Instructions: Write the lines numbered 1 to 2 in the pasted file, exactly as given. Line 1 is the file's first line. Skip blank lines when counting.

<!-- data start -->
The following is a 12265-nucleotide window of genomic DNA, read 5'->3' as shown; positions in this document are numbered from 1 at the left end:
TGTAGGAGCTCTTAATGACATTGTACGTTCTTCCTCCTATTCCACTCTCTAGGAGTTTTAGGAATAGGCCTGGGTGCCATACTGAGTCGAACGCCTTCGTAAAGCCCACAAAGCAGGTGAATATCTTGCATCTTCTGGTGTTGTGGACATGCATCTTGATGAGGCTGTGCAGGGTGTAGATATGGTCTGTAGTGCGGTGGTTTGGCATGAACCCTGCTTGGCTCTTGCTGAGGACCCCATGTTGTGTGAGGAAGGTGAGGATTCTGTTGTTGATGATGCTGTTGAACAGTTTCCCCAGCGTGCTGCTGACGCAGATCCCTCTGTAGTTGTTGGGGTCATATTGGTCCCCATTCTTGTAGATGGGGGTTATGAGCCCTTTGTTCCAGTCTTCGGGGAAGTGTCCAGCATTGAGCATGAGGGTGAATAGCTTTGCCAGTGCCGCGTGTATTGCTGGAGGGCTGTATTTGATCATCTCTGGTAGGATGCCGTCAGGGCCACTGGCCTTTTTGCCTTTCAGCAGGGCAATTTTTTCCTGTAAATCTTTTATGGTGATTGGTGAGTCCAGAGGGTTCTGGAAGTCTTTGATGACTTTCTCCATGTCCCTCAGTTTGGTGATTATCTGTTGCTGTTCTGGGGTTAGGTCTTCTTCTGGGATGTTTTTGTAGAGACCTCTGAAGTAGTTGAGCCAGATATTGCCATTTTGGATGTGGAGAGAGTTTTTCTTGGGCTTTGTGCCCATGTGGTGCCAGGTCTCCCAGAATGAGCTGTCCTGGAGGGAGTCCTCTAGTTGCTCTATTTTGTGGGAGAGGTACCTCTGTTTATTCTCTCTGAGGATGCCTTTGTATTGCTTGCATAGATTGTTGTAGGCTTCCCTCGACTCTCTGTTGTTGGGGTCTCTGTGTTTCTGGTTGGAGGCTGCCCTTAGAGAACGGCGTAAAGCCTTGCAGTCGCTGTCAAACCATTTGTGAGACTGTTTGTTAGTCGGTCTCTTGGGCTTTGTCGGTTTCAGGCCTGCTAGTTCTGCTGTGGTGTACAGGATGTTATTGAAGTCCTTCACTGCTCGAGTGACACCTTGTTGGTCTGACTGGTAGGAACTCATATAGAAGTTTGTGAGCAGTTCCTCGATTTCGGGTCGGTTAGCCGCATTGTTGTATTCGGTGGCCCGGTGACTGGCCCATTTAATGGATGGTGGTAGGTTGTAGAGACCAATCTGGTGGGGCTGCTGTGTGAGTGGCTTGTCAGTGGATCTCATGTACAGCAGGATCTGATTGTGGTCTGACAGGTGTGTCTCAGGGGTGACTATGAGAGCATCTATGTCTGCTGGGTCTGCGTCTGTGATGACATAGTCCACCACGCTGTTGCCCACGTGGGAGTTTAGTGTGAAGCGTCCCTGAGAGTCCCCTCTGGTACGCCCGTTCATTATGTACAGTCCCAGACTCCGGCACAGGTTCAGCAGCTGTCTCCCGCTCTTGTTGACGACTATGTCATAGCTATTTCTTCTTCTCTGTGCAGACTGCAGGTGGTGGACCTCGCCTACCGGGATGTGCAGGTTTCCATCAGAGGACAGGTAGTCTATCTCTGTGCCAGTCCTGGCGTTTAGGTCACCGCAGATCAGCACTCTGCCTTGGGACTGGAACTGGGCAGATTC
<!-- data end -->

The following is a 12265-nucleotide window of genomic DNA, read 5'->3' as shown; positions in this document are numbered from 1 at the left end:
TGTAGGAGCTCTTAATGACATTGTACGTTCTTCCTCCTATTCCACTCTCTAGGAGTTTTAGGAATAGGCCTGGGTGCCATACTGAGTCGAACGCCTTCGTAAAGCCCACAAAGCAGGTGAATATCTTGCATCTTCTGGTGTTGTGGACATGCATCTTGATGAGGCTGTGCAGGGTGTAGATATGGTCTGTAGTGCGGTGGTTTGGCATGAACCCTGCTTGGCTCTTGCTGAGGACCCCATGTTGTGTGAGGAAGGTGAGGATTCTGTTGTTGATGATGCTGTTGAACAGTTTCCCCAGCGTGCTGCTGACGCAGATCCCTCTGTAGTTGTTGGGGTCATATTGGTCCCCATTCTTGTAGATGGGGGTTATGAGCCCTTTGTTCCAGTCTTCGGGGAAGTGTCCAGCATTGAGCATGAGGGTGAATAGCTTTGCCAGTGCCGCGTGTATTGCTGGAGGGCTGTATTTGATCATCTCTGGTAGGATGCCGTCAGGGCCACTGGCCTTTTTGCCTTTCAGCAGGGCAATTTTTTCCTGTAAATCTTTTATGGTGATTGGTGAGTCCAGAGGGTTCTGGAAGTCTTTGATGACTTTCTCCATGTCCCTCAGTTTGGTGATTATCTGTTGCTGTTCTGGGGTTAGGTCTTCTTCTGGGATGTTTTTGTAGAGACCTCTGAAGTAGTTGAGCCAGATATTGCCATTTTGGATGTGGAGAGAGTTTTTCTTGGGCTTTGTGCCCATGTGGTGCCAGGTCTCCCAGAATGAGCTGTCCTGGAGGGAGTCCTCTAGTTGCTCTATTTTGTGGGAGAGGTACCTCTGTTTATTCTCTCTGAGGATGCCTTTGTATTGCTTGCATAGATTGTTGTAGGCTTCCCTCGACTCTCTGTTGTTGGGGTCTCTGTGTTTCTGGTTGGAGGCTGCCCTTAGAGAACGGCGTAAAGCCTTGCAGTCGCTGTCAAACCATTTGTGAGACTGTTTGTTAGTCGGTCTCTTGGGCTTTGTCGGTTTCAGGCCTGCTAGTTCTGCTGTGGTGTACAGGATGTTATTGAAGTCCTTCACTGCTCGAGTGACACCTTGTTGGTCTGACTGGTAGGAACTCATATAGAAGTTTGTGAGCAGTTCCTCGATTTCGGGTCGGTTAGCCGCATTGTTGTATTCGGTGGCCCGGTGACTGGCCCATTTAATGGATGGTGGTAGGTTGTAGAGACCAATCTGGTGGGGCTGCTGTGTGAGTGGCTTGTCAGTGGATCTCATGTACAGCAGGATCTGATTGTGGTCTGACAGGTGTGTCTCAGGGGTGACTATGAGAGCATCTATGTCTGCTGGGTCTGCGTCTGTGATGACATAGTCCACCACGCTGTTGCCCACGTGGGAGTTTAGTGTGAAGCGTCCCTGAGAGTCCCCTCTGGTACGCCCGTTCATTATGTACAGTCCCAGACTCCGGCACAGGTTCAGCAGCTGTCTCCCGCTCTTGTTGACGACTATGTCATAGCTATTTCTTCTTCTCTGTGCAGACTGCAGGTGGTGGACCTCGCCTACCGGGATGTGCAGGTTTCCATCAGAGGACAGGTAGTCTATCTCTGTGCCAGTCCTGGCGTTTAGGTCACCGCAGATCAGCACTCTGCCTTGGGACTGGAACTGGGCAGATTC